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Orange peels and newspapers to produce fuel

A team of scientists has developed a groundbreaking way to way to produce cheap and clean fuel from waste products such as orange peels and newspapers,to power the world's vehicles.

Written by ANI | Washington | Published: February 19, 2010 12:52:45 pm

A team of scientists has developed a groundbreaking way to way to produce cheap and clean fuel from waste products such as orange peels and newspapers,to power the world’s vehicles.

The team was lead by University of Central Florida professor Henry Daniell.

His approach is greener and less expensive than the current methods available to run vehicles on cleaner fuel – and his goal is to relegate gasoline to a secondary fuel.

Daniell’s breakthrough can be applied to several non-food products throughout the United States,including sugarcane,switchgrass and straw.

“This could be a turning point where vehicles could use this fuel as the norm for protecting our air and environment for future generations,” he said.

Daniell’s technique – developed with US Department of Agriculture funding – uses plant-derived enzyme cocktails to break down orange peels and other waste materials into sugar,which is then fermented into ethanol.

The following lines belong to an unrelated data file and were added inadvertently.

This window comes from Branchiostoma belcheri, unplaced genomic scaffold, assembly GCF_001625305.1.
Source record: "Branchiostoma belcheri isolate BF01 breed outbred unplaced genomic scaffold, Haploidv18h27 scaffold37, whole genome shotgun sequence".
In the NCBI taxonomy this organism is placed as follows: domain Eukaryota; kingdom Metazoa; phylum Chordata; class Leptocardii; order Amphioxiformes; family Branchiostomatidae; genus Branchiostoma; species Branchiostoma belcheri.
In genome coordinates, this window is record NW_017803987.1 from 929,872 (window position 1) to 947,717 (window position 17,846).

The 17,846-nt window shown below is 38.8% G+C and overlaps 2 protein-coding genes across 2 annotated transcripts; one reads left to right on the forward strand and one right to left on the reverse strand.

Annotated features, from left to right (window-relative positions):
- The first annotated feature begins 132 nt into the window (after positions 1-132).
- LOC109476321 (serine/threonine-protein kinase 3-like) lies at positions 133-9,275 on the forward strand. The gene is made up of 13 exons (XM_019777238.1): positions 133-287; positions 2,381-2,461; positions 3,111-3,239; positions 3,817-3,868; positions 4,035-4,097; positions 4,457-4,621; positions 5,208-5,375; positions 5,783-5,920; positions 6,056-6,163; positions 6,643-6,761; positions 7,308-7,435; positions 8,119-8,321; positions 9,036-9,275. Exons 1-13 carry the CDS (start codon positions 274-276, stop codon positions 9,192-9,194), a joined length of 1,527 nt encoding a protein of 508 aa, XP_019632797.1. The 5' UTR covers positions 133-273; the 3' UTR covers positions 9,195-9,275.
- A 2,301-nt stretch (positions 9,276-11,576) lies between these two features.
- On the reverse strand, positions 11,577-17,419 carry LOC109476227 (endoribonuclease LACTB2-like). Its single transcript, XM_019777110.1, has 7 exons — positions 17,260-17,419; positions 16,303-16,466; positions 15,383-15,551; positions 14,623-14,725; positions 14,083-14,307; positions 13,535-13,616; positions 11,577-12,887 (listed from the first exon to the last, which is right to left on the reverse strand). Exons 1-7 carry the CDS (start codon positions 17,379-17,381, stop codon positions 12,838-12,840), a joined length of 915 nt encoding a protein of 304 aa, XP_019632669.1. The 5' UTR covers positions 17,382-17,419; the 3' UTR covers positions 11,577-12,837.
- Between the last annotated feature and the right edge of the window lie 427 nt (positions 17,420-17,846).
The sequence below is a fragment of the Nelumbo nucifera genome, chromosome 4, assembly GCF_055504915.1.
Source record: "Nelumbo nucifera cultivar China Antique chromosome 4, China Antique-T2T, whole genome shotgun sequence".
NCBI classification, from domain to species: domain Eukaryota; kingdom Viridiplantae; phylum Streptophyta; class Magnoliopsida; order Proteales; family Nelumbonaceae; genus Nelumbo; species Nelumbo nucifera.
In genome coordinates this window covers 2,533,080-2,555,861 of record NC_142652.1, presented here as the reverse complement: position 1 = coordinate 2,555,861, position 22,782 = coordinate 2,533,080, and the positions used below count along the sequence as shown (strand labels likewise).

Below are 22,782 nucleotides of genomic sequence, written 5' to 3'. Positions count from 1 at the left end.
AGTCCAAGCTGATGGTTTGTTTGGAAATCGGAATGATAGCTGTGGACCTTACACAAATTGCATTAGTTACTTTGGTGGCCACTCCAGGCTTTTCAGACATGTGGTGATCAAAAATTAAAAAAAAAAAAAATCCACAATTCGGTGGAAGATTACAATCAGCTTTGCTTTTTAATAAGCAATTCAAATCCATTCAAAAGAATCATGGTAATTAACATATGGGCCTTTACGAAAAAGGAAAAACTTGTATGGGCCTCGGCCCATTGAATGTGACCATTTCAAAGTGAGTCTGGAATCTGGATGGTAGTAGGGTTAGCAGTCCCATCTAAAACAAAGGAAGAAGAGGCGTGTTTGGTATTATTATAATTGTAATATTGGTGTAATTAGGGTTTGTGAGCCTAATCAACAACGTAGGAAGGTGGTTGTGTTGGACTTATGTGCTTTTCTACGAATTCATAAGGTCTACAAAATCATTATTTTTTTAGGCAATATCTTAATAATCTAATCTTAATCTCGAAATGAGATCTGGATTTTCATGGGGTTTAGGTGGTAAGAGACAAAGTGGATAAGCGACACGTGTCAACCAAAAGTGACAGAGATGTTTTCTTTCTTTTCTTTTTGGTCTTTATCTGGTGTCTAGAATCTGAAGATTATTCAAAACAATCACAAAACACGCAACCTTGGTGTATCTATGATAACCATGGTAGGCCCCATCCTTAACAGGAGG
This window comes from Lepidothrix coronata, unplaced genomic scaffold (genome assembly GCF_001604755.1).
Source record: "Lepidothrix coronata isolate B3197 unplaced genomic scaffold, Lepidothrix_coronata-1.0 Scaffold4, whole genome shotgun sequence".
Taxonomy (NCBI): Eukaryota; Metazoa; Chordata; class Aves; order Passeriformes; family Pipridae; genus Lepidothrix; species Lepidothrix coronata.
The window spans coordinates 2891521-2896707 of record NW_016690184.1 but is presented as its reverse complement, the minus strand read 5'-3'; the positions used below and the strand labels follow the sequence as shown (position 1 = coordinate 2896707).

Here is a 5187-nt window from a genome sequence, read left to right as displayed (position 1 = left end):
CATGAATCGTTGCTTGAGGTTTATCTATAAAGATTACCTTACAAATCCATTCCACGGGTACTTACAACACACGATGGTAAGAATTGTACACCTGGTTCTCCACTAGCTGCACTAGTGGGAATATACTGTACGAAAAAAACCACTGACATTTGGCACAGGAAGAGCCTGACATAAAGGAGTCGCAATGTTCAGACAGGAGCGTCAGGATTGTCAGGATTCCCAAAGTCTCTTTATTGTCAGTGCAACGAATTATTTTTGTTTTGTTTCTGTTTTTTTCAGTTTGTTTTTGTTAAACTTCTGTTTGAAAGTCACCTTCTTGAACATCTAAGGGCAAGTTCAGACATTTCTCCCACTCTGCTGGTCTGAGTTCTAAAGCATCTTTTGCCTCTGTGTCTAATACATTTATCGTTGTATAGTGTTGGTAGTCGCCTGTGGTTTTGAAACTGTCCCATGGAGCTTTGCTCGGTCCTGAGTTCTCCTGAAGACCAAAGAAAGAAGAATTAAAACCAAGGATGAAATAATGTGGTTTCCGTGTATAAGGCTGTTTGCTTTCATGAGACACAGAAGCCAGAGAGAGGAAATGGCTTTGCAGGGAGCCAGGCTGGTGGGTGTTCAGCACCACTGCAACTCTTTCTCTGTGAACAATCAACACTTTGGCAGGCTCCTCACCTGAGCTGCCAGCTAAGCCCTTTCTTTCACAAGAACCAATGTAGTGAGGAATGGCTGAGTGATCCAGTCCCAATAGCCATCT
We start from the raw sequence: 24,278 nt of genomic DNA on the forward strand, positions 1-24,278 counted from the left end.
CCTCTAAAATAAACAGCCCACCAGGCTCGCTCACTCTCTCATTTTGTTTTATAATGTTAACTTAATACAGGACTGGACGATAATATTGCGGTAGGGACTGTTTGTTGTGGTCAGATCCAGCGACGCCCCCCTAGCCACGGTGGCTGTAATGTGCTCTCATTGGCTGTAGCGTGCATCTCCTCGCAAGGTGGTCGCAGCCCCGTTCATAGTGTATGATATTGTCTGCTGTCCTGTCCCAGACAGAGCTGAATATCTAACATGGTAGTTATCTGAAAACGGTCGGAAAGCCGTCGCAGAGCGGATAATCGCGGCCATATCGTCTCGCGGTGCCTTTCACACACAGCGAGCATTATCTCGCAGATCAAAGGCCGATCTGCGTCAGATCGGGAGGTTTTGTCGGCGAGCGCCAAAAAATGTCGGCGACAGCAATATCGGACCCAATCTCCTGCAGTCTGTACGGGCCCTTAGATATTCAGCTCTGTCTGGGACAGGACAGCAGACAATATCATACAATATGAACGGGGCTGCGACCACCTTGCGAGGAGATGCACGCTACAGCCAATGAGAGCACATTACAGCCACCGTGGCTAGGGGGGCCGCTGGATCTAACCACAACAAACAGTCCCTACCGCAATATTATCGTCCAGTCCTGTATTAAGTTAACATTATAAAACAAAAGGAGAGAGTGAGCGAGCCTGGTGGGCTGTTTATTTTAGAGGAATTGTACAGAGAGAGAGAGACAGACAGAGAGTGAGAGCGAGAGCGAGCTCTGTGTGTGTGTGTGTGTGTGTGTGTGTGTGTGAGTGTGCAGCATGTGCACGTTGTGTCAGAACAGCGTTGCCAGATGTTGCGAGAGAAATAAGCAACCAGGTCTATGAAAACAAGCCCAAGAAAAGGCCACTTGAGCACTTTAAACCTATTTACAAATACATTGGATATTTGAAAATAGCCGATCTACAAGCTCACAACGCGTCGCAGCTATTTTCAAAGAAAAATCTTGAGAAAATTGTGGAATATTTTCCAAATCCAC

Corn starch now is fermented and converted into ethanol. But ethanol derived from corn produces more greenhouse gas emissions than gasoline does.

Ethanol created using Daniell’s approach produces much lower greenhouse gas emissions than gasoline or electricity.

There’s also an abundance of waste products that could be used without reducing the world’s food supply or driving up food prices.

“In Florida alone,discarded orange peels could create about 200 million gallons of ethanol each year,” Daniell said.

More research is needed before Daniell’s findings can move from his laboratory to the market.

But other scientists conducting research in biofuels describe the early results as promising.

“Dr. Henry Daniell’s team’s success in producing a combination of several cell wall degrading enzymes in plants using chloroplast transgenesis is a great achievement,” said Mariam Sticklen,a professor of crop and soil sciences at Michigan State University.

Depending on the waste product used,a specific combination or “cocktail” of more than 10 enzymes is needed to change the biomass into sugar and eventually ethanol.

Orange peels need more of the pectinase enzyme,while wood waste requires more of the xylanase enzyme.

All of the enzymes Daniell’s team uses are found in nature,created by a range of microbial species,including bacteria and fungi.

Daniell’s team cloned genes from wood-rotting fungi or bacteria and produced enzymes in tobacco plants.

“Producing these enzymes in tobacco instead of manufacturing synthetic versions could reduce the cost of production by a thousand times,which should significantly reduce the cost of making ethanol,” Daniell said.

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